April 15
Elvis burgers
The fella makes up some delicious burgers inspired by a popular dish at The Bad Apple on Lincoln Ave. They're simple: locally raised ground beef, cooked to medium, then topped with peanut butter and bacon on pretzels buns. They are completely fantastic.

April 12
Some local radishes I bought at the co-op are wilting in the fridge due to neglect. As an afternoon snack, I quarter them, toss them in homemade garlic oil and fine sea salt, then roast them at 375 F for 20 minutes or so. Roasted radishes are succulent and nutty, completely unlike their raw counterparts. I munch on them while I half-heartedly clean the kitchen.

April 10
For dinner, I roast broccoli and sliced red onion in plenty of olive oil with sea salt, black pepper, and crushed red pepper. Crisped up some corn tortillas, laid rice on top, added the roasted vegetables, a fried egg, and some hot sauce. I think I mentioned before that everything tastes better in a tortilla.

April 6
A bitter infusion
We have peanut butter oatmeal for breakfast - a recent favorite of mine - topped with gigantic raisins and maple syrup. At lunchtime, I work out and then warm a bit of rice and garlic confit in its oil. I've been eating that garlic oil by spoonfuls. For dinner, we take out what is known in our home as the perfect sandwich: the Chicken Shawarma Special sandwich (hold the eggplant) from Semiramis in Albany Park. It is equally smooth and crunchy, with a delightfully nutty and mustardy flavor. I wholeheartedly mean it when I say that it is the perfect sandwich.

I've been making herbal infusions for several months now, and today I experiment with a motherwort infusion. A rookie mistake. Unlike nettle leaves with their pleasantly herby flavor, or oatstraw, which tastes sweet once chilled, motherwort does not make a tasty tea or infusion. It is extremely bitter. Perhaps I'll make a syrup of it, but until then I drink it watered down to an acceptable taste. Motherwort is commonly used for treating menstrual and menopausal symptoms, but it also has anxiety-reducing and heart strengthening properties. Next time I have the herb on hand, I'll use as widely recommended and make a tincture.

April 5

One more month to wait for our CSA
First sunny day in a week. Lately, it's been rainy, grey, and cold, leaving me with the desire to curl up in pajamas and sleep rather than plan and prepare meals. For brunch, I eat disappointing, cold leftovers from our late-night taqueria meal the previous evening - or, shall I say, early this morning?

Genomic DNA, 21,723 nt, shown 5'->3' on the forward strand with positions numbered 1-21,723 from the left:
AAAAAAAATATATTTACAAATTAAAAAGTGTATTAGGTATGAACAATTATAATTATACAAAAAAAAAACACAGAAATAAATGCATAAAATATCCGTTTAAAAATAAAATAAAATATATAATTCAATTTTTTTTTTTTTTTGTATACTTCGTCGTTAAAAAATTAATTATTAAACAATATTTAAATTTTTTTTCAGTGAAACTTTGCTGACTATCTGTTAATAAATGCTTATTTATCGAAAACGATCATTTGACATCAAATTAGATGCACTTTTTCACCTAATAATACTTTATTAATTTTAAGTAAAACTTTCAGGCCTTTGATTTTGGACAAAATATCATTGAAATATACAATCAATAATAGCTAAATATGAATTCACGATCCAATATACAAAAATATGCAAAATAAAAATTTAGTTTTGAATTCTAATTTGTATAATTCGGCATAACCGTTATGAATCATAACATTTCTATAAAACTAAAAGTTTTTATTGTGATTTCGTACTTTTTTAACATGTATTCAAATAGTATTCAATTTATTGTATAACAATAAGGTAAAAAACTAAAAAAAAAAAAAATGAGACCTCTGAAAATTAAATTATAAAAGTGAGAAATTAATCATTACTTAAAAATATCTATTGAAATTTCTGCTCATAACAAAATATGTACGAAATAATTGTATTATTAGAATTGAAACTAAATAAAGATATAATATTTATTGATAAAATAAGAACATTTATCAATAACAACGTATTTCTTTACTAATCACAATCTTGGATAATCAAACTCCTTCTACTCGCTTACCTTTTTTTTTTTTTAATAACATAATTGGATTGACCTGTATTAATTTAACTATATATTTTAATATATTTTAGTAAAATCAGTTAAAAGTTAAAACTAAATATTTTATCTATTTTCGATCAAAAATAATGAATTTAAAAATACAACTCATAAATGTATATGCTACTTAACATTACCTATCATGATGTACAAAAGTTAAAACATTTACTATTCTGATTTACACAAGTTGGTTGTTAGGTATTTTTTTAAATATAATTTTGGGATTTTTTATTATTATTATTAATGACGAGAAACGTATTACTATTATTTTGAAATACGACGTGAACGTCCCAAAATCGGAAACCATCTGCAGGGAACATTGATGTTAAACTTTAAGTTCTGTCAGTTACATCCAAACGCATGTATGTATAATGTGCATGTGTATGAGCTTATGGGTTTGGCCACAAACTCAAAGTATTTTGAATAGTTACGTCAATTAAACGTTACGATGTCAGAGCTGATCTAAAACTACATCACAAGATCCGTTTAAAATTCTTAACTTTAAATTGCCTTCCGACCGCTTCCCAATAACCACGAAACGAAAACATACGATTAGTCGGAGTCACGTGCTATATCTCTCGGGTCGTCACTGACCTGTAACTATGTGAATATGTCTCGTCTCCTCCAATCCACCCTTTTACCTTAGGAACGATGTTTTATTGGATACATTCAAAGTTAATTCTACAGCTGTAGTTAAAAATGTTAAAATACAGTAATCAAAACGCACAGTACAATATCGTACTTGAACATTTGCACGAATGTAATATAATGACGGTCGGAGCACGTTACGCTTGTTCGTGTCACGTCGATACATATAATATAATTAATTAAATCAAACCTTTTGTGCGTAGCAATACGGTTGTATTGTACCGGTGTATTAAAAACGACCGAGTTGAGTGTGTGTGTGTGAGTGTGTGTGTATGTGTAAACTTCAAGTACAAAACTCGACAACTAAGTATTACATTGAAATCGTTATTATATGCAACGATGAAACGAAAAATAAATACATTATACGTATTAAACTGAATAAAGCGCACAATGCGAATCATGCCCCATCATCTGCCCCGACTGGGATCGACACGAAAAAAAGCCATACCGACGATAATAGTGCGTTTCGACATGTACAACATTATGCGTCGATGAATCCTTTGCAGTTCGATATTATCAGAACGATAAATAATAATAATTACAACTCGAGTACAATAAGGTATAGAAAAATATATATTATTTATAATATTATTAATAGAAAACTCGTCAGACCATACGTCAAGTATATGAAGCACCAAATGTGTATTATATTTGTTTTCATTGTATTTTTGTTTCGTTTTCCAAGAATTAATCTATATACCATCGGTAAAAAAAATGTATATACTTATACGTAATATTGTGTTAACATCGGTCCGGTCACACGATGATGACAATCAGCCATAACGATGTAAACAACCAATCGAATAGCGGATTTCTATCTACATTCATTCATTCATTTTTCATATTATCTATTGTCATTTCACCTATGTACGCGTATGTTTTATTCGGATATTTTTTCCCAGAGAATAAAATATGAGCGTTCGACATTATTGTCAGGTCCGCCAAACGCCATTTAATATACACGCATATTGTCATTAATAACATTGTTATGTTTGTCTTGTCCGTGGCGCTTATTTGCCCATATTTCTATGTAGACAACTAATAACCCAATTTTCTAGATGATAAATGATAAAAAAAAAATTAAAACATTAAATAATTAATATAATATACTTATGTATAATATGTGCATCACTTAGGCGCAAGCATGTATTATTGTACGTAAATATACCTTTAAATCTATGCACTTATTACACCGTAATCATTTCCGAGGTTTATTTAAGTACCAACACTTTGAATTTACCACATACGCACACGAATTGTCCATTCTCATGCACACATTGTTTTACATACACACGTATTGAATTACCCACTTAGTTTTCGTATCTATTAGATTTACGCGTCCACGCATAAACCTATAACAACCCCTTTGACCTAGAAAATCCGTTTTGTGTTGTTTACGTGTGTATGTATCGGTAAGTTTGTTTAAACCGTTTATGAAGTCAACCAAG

April 4
The fella makes a delightful, simple soup for dinner: homemade chicken stock, chickpeas, onions, and rice generously seasoned with cayenne, cumin, and salt. We've determined that our meal arrangement is quite fine: I plan and prepare a number of meals at the start of the week, he uses up the leftovers forgotten in the fridge, and on weekends we eat our standard brunch fare - beans, rice, fried eggs, hot sauce, and corn tortillas. This week, the local co-op produce was almost entirely sourced from Mexico or California (a familiar dilemma). The exceptions? Delicious, local carrots, black radishes, beets, and some basil which I regretfully passed up.

April 3
The fella uses up the roast chicken and makes tacos, the chicken tossed in spices and sizzling habanero hot sauce from the farmer's market, with roasted sweet potatoes, onions, garlic, and chicken skin crisped under the broiler. Topped with greek yogurt for me and wrapped in a corn tortilla with rice and beans on the side. It's a fabulous, spicy, leftovers dinner.

April 2

Weekday lunch is typically leftovers and today is no different. I eat everything cold: roast chicken, sautéed zucchini, garlic fingerling potatoes, and raw carrots, plus some more of that fabulous sauerkraut from our talented friend who cans, pickles, and cooks the most delicious things. I eat it at my desk with a book. I wish I had some rice to go with it. For dinner, I use the roast chicken and the chicken stock my fella made for Nigel's chicken broth with noodles, lemon, and mint (The Kitchen Diaries). I add garlic and make a tad more than the recipe dictates since I share meals with a voracious eater. For dessert, we enjoy an easy blueberry dark chocolate pudding based on this recipe.

April 1

Taking the time for roast chicken and vegetables
Inspired by Nigel Slater's The Kitchen Diaries, I'm trying my hand at keeping a kitchen diary. Nigel's motto: "Right food, right place, right time." I feel the need to take just a little more time each day to think about and prepare what we eat. Recovering from a gluttonous weekend spread of heavy foods and bread, I'm craving vegetables and lean protein. A trip to the local co-op yields a few local items, including green cabbage, carrots, beets, and some herbs. But they'll have to wait for another day, because I want something classic and comforting. Trader Joe's isn't ideal but it'll do for a chicken, which I roast with carrots, onions, and garlic. Fingerling potatoes on the side - boiled first, then fried crispy in garlic oil from my homemade garlic confit and sprinkled with crushed red pepper. We finish it off with some sauerkraut handmade by a dear friend. I enjoy a Short's Brew Earl of Brixom while I cook. Some of the onions burn in the oven, and I reserve them to grind, mix with salt, and prepare a charred vegetable ash to sprinkle onto some future dish in need of smokiness - a technique I recently picked up from Mission Street Food.